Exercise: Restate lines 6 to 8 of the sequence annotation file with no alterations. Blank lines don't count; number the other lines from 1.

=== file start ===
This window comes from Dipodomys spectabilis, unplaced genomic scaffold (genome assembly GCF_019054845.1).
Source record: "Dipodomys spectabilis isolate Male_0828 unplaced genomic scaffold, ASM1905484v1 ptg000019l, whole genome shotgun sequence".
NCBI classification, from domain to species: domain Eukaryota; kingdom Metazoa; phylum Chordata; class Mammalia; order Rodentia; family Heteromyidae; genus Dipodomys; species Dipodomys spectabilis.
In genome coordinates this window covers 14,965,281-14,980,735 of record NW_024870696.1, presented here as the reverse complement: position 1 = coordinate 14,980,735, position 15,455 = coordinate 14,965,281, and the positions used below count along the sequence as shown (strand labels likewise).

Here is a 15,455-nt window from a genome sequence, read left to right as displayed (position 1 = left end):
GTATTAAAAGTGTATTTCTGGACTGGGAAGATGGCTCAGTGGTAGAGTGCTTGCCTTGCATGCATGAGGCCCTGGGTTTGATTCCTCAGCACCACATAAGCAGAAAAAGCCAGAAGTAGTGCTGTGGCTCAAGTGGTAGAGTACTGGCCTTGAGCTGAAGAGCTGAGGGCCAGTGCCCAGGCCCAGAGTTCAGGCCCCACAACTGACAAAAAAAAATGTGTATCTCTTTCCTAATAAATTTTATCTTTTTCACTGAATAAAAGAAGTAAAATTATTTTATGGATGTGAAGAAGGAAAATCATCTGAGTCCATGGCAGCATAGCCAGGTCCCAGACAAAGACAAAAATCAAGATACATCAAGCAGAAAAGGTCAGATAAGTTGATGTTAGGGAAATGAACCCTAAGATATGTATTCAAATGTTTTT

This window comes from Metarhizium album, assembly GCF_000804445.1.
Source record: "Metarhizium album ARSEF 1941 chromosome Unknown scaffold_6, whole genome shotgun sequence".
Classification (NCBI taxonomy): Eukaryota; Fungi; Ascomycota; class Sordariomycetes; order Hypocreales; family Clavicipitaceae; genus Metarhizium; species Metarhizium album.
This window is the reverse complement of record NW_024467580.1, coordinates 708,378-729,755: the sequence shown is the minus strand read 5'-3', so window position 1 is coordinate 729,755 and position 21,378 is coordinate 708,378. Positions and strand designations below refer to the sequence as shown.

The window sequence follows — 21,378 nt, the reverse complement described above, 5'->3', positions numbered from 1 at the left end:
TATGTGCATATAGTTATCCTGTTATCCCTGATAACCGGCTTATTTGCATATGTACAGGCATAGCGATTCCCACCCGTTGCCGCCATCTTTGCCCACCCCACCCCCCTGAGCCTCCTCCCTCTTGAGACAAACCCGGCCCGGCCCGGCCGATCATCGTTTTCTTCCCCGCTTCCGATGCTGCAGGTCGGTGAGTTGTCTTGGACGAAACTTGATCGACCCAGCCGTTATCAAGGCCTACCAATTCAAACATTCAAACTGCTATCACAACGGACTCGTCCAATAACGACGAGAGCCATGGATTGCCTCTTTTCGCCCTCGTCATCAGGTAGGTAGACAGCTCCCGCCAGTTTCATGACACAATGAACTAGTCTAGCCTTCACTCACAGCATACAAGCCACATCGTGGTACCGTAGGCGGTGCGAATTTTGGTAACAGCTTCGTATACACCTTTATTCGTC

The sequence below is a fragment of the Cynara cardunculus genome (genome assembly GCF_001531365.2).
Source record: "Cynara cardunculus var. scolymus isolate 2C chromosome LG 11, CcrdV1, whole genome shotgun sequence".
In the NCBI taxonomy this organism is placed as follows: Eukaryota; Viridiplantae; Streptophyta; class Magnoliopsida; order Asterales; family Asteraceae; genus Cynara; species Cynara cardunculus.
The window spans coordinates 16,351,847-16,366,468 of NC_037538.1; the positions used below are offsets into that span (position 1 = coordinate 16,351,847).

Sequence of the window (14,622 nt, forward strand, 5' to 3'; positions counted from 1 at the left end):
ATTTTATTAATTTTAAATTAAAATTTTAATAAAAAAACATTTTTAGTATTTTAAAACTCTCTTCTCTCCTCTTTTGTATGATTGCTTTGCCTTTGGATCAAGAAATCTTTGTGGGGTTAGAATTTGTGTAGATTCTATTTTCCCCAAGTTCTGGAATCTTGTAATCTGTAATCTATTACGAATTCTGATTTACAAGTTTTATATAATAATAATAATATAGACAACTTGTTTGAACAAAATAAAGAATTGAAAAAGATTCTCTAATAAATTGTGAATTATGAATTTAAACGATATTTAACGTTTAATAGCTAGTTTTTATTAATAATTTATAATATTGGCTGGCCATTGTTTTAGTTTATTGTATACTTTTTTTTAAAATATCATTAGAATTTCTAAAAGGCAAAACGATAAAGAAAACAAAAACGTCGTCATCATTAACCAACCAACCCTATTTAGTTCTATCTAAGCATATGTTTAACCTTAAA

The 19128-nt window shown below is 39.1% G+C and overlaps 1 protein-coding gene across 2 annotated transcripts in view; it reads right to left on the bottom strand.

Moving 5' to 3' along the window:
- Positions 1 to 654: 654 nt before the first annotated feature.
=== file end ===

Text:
GTATTAAAAGTGTATTTCTGGACTGGGAAGATGGCTCAGTGGTAGAGTGCTTGCCTTGCATGCATGAGGCCCTGGGTTTGATTCCTCAGCACCACATAAGCAGAAAAAGCCAGAAGTAGTGCTGTGGCTCAAGTGGTAGAGTACTGGCCTTGAGCTGAAGAGCTGAGGGCCAGTGCCCAGGCCCAGAGTTCAGGCCCCACAACTGACAAAAAAAAATGTGTATCTCTTTCCTAATAAATTTTATCTTTTTCACTGAATAAAAGAAGTAAAATTATTTTATGGATGTGAAGAAGGAAAATCATCTGAGTCCATGGCAGCATAGCCAGGTCCCAGACAAAGACAAAAATCAAGATACATCAAGCAGAAAAGGTCAGATAAGTTGATGTTAGGGAAATGAACCCTAAGATATGTATTCAAATGTTTTT

This window comes from Metarhizium album, assembly GCF_000804445.1.
Source record: "Metarhizium album ARSEF 1941 chromosome Unknown scaffold_6, whole genome shotgun sequence".